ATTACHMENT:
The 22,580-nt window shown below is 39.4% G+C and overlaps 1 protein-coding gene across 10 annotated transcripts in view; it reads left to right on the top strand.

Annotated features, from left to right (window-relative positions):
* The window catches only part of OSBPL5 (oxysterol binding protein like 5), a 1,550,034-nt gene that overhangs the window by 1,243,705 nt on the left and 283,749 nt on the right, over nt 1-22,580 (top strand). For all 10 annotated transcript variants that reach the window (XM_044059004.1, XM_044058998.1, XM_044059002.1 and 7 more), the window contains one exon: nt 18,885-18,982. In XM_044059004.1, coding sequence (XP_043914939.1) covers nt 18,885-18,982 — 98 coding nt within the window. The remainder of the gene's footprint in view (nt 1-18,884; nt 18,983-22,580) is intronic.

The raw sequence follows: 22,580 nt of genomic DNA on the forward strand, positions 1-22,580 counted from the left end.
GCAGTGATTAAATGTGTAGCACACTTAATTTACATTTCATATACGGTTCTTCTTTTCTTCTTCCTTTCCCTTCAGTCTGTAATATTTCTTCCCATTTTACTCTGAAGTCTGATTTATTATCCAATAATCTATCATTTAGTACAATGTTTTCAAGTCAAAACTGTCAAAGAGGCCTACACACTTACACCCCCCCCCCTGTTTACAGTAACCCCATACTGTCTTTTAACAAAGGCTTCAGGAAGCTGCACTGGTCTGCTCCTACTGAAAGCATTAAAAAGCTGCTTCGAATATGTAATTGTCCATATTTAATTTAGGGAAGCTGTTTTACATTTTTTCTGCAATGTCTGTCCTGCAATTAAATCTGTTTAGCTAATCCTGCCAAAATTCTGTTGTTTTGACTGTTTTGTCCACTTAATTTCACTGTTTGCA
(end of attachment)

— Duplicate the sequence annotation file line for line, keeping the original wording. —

The 22,580-nt window shown below is 39.4% G+C and overlaps 1 protein-coding gene across 10 annotated transcripts in view; it reads left to right on the top strand.

Annotated features, from left to right (window-relative positions):
* The window catches only part of OSBPL5 (oxysterol binding protein like 5), a 1,550,034-nt gene that overhangs the window by 1,243,705 nt on the left and 283,749 nt on the right, over nt 1-22,580 (top strand). For all 10 annotated transcript variants that reach the window (XM_044059004.1, XM_044058998.1, XM_044059002.1 and 7 more), the window contains one exon: nt 18,885-18,982. In XM_044059004.1, coding sequence (XP_043914939.1) covers nt 18,885-18,982 — 98 coding nt within the window. The remainder of the gene's footprint in view (nt 1-18,884; nt 18,983-22,580) is intronic.

The raw sequence follows: 22,580 nt of genomic DNA on the forward strand, positions 1-22,580 counted from the left end.
GCAGTGATTAAATGTGTAGCACACTTAATTTACATTTCATATACGGTTCTTCTTTTCTTCTTCCTTTCCCTTCAGTCTGTAATATTTCTTCCCATTTTACTCTGAAGTCTGATTTATTATCCAATAATCTATCATTTAGTACAATGTTTTCAAGTCAAAACTGTCAAAGAGGCCTACACACTTACACCCCCCCCCCTGTTTACAGTAACCCCATACTGTCTTTTAACAAAGGCTTCAGGAAGCTGCACTGGTCTGCTCCTACTGAAAGCATTAAAAAGCTGCTTCGAATATGTAATTGTCCATATTTAATTTAGGGAAGCTGTTTTACATTTTTTCTGCAATGTCTGTCCTGCAATTAAATCTGTTTAGCTAATCCTGCCAAAATTCTGTTGTTTTGACTGTTTTGTCCACTTAATTTCACTGTTTGCA